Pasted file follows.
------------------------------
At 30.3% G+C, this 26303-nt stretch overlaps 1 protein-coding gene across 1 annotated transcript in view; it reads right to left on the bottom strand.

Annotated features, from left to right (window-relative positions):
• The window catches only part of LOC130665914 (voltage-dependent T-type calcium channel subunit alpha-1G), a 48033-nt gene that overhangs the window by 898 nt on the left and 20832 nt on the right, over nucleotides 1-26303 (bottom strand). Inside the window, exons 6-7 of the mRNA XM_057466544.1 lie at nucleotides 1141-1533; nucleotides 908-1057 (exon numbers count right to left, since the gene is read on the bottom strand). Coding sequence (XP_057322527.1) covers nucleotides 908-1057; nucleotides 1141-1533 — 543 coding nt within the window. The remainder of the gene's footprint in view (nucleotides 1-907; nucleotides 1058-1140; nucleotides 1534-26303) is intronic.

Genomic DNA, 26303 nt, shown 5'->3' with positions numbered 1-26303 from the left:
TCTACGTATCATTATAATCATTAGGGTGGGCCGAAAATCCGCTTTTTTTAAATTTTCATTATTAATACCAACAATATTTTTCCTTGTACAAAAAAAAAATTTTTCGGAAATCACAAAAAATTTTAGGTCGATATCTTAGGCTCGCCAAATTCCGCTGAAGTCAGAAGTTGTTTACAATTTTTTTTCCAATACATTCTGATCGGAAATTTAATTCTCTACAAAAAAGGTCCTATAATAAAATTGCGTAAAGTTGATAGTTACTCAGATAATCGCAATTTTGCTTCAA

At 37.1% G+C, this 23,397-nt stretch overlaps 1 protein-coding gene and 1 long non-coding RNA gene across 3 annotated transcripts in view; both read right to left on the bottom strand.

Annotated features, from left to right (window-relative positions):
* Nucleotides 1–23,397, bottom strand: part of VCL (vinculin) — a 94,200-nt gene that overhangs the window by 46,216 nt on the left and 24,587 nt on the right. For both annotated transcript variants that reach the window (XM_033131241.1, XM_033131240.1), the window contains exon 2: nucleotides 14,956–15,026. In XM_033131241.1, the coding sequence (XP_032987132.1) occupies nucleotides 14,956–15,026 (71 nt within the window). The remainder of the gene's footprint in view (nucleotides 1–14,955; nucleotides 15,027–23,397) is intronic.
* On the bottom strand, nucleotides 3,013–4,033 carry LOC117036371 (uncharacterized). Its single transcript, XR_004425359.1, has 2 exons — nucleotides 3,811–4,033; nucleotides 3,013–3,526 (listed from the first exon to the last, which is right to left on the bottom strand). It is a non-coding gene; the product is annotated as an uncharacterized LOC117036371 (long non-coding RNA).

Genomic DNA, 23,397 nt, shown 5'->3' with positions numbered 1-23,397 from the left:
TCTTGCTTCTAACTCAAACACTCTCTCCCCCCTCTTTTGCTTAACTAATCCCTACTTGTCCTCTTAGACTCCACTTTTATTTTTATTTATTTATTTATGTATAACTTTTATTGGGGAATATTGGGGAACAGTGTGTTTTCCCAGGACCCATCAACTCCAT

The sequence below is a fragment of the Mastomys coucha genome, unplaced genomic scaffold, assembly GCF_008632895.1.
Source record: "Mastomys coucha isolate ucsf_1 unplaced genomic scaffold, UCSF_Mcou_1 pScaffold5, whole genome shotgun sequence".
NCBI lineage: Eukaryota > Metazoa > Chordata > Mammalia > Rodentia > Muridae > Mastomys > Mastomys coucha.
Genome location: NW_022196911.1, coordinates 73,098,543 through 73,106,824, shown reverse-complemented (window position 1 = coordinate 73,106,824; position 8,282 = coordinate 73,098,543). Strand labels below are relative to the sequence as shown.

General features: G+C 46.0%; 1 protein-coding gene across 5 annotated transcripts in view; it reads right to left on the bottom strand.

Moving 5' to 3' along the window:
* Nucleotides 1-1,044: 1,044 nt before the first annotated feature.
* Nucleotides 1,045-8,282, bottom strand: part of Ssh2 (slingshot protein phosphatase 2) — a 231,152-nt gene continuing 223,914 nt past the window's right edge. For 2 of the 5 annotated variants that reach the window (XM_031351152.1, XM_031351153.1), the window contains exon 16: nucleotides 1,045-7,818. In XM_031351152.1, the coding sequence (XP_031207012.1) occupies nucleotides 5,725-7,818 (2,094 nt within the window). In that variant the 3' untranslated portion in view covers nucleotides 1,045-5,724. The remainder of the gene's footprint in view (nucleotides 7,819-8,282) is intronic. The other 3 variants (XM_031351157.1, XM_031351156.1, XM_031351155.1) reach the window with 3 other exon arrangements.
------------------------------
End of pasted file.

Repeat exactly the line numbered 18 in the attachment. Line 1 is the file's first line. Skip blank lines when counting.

* Nucleotides 1-1,044: 1,044 nt before the first annotated feature.